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A cluster of bats in the recently confirmed hibernaculum in western Alberta. (Greg Horne)
A cluster of bats in the recently confirmed hibernaculum in western Alberta. (Greg Horne)

Researchers hope hibernating bats hold key to tracking deadly disease Add to ...

The discovery of two Alberta caves being used by hibernating bats has raised the hopes of researchers tracking a disease that has killed millions of bats in Eastern Canada and the United States.

“It is a significant find because it’s only the tip of the iceberg,” said Cori Lausen, who is leading a new program in which cavers are teaming up with biologists to search for hibernating bats in Alberta and British Columbia.

The researchers used ultrasound recorders to help locate 103 northern myotis and little brown bats in the Alberta foothills.

“This is the first year we’ve had cavers from across British Columbia and Alberta putting detectors in underground, and we are just starting to get the data,” said Dr. Lausen of the Wildlife Conservation Society Canada (WCS). “So the fact we’ve already got a couple [of finds] means our program is working. … We are actually discovering the places that bats are hibernating, which is our first step in being able to prepare for white nose.”

White nose syndrome is a disease that has spread to bat colonies in 25 the United States and five Eastern Canadian provinces since it first emerged in New York State in 2007. The disease is linked to a white, cold-loving fungus (Pseudogymnoascus destructans) that attacks the bats as they sleep in hibernating caves known as hibernacula. Infected bats behave abnormally, disrupting their hibernation to go on daytime flights during the winter, which eats up their fat reserves and leaves them weak and emaciated.

Since the disease emerged, bat populations have declined by 80 per cent in the U.S. and in the Maritimes, Quebec and Ontario. Researchers are afraid it is spreading west. The full consequence of a massive decline in bats is unknown, but the U.S. National Wildlife Health Center has noted that “insect suppression services” provided by bats are worth $4- to $50-billion (U.S.) a year.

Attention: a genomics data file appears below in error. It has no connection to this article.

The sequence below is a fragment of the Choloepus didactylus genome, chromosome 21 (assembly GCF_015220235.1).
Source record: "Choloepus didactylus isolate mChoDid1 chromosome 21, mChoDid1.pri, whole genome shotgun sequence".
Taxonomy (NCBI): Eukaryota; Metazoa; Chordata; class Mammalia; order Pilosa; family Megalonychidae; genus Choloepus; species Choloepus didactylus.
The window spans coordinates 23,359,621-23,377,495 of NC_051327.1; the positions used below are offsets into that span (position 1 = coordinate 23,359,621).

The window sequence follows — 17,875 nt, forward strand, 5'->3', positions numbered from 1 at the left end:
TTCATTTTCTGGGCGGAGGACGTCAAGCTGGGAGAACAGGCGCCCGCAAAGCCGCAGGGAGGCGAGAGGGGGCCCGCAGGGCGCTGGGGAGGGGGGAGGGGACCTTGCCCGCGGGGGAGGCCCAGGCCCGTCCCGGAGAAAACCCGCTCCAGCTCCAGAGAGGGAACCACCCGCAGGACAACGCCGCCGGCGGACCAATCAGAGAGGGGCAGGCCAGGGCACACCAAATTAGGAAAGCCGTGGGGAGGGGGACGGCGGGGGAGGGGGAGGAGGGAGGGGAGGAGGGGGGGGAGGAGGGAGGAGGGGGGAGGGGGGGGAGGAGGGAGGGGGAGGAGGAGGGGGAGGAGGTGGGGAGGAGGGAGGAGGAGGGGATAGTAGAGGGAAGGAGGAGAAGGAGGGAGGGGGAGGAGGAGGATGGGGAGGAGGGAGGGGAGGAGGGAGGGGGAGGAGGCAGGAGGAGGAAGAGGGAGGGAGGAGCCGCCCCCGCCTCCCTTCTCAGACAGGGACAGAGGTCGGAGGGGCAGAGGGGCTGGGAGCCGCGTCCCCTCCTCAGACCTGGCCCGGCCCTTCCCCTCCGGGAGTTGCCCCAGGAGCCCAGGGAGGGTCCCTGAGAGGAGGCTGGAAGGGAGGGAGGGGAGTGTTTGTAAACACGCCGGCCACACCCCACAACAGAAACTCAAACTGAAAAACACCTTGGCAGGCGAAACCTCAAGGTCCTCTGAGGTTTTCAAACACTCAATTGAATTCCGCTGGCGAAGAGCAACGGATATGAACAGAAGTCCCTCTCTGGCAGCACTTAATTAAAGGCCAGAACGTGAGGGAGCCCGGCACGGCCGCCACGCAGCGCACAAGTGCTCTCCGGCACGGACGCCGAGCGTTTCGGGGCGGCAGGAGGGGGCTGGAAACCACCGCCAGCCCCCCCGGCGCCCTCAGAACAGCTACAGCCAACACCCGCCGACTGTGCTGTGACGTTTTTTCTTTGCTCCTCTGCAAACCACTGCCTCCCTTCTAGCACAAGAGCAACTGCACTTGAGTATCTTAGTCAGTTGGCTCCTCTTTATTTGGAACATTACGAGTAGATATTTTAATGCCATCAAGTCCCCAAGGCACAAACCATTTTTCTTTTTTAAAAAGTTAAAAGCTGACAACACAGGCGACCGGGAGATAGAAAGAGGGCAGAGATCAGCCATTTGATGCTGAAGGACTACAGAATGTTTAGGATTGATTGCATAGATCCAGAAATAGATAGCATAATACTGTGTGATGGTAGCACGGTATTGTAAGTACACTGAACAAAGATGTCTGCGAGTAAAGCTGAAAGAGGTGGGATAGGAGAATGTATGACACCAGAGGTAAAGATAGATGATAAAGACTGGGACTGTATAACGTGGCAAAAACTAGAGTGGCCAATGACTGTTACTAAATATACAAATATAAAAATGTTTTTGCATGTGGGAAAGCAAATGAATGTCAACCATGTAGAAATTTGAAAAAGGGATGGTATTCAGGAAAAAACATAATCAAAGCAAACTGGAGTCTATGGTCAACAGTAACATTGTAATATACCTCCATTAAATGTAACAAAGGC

To find hibernating bats, the WCS began working with Albertan and B.C. cavers last fall to place electronic recording devices, known as roostloggers, in sites believed to be hibernacula. More than 50 of the instruments, which record bat ultrasound, have been set up in about 30 caves. (In some of the largest caves, more than one device had to be deployed.) They have been recording all winter, and the data is just now being retrieved.

Dr. Lausen says it is hard to determine which caves are used by bats as hibernacula because the creatures don’t feed during their winter sleeps and thus don’t leave telltale guano stains on the rocks. She says that when roostloggers capture ultrasound, teams of cavers go in to search out the bats.

“Basically, the only way we are going to know if white nose syndrome has arrived in the West is by people [seeing signs of it],” she said.

If the disease continues to spread at its current rate, she says, it may take years to reach British Columbia and Alberta. But there are fears that infected bats could speed up the process by hitchhiking into the area aboard semi-trailers, rail cars or vehicles such as RVs, where they have been known to hide under awnings.

“We are nervous it could hop, skip and jump across the Prairies in that way,” she said.

People can also carry the disease on their boots or clothing if they have been in a cave with infected bats. That’s why the so-called “bat cavers” working with the WCS take special precautions to ensure they are not contaminated, Dr. Lausen said. But despite such measures, the disease is expected to strike the West sooner or later.

“We have no reason at this point to believe it wouldn’t [spread]. Because of that, it’s a race against the clock,” she said. “At this point, our best hope is to locate as many hibernacula as we can.”

She says researchers need to know where the West’s hibernacula are in order to monitor the health of colonies and to inoculate the bats if a vaccine is ever discovered.

Martin Davis, a bat caver and biologist who is co-ordinating the program in B.C., says the roostloggers are allowing researchers to focus on hot spots.

“It’s a difficult thing [finding hibernating bats] because sometimes these passages are really tall, with massive chambers,” he said.

Mr. Davis, who several years ago discovered a hibernacula with 40 bats of five different species near Tahsis on Vancouver Island, says it is easy to overlook the tiny creatures.

“People get this idea of thousands of bats using a cave – and you do see that in the tropics – but [in B.C. and Alberta] it’s rare to see bats hibernating in caves and very often you only see one or two,” he said.

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